A beautifully shot exploration of the way we deal with loss, as well as an intense (and sometimes scary) look at the power of nature.

Gainsbourg uses her elegant, angular beauty to move Dawn from lost to searching to accepting, never once making a false move.

Remarkable! The Tree offers a unique, almost lyrical perspective on grief through its incredibly rich Australian landscape.... The film’s stunning, climatic ending has humans and nature all playing a part in the ever-changing push of life. The Tree starts as a metaphor for grief, but like all living things, it evolves into a metaphor for lives that need to grow up and move forward.

Glory be to Gainsbourg!

Even better is Davies as the child who takes temporary residence in the tree’s branches, displaying a desperate simplicity of belief that nearly carries the film.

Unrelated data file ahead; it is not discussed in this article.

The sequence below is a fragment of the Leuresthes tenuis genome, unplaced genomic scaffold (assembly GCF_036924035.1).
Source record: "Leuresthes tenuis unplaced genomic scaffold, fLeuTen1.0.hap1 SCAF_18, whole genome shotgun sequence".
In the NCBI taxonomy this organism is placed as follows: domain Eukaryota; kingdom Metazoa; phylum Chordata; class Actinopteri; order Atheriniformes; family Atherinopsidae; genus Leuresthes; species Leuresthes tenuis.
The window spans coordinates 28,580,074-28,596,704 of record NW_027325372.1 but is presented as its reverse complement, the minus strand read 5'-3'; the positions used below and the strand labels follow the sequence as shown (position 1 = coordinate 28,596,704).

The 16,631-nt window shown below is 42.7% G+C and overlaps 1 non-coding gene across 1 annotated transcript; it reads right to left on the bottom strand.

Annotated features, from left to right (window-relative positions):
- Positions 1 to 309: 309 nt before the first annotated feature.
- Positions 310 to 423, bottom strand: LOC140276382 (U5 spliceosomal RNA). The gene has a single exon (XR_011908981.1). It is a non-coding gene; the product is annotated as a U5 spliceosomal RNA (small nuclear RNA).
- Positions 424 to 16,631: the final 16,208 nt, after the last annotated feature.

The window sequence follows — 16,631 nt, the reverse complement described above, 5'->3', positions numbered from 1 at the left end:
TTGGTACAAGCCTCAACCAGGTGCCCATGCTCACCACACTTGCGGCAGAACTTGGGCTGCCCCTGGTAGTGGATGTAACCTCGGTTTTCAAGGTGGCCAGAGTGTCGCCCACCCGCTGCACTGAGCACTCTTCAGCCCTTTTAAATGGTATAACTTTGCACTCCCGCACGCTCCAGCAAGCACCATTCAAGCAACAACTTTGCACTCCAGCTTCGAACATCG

(A) moving story about grief and the resilience of family ties. Intuitive, deeply felt storytelling at is best!

Gainsbourg is such a wonderful actress!

Gainsbourg uses her elegant, angular beauty to move Dawn from lost to searching to accepting, never once making a false move.

CRITICS PICK! Gorgeous.... On the edge of the outback, the environment is so luminous that every outdoor shot has an aura of magical realism. Ms. Gainsbourg, is almost as striking a figure in “The Tree” as she was playing a demonic wife in Lars von Trier’s “Antichrist.” The radiant, stubbornly bratty 8-year-old Simone, whom Morgana Davies portrays with an exceptional force and confidence.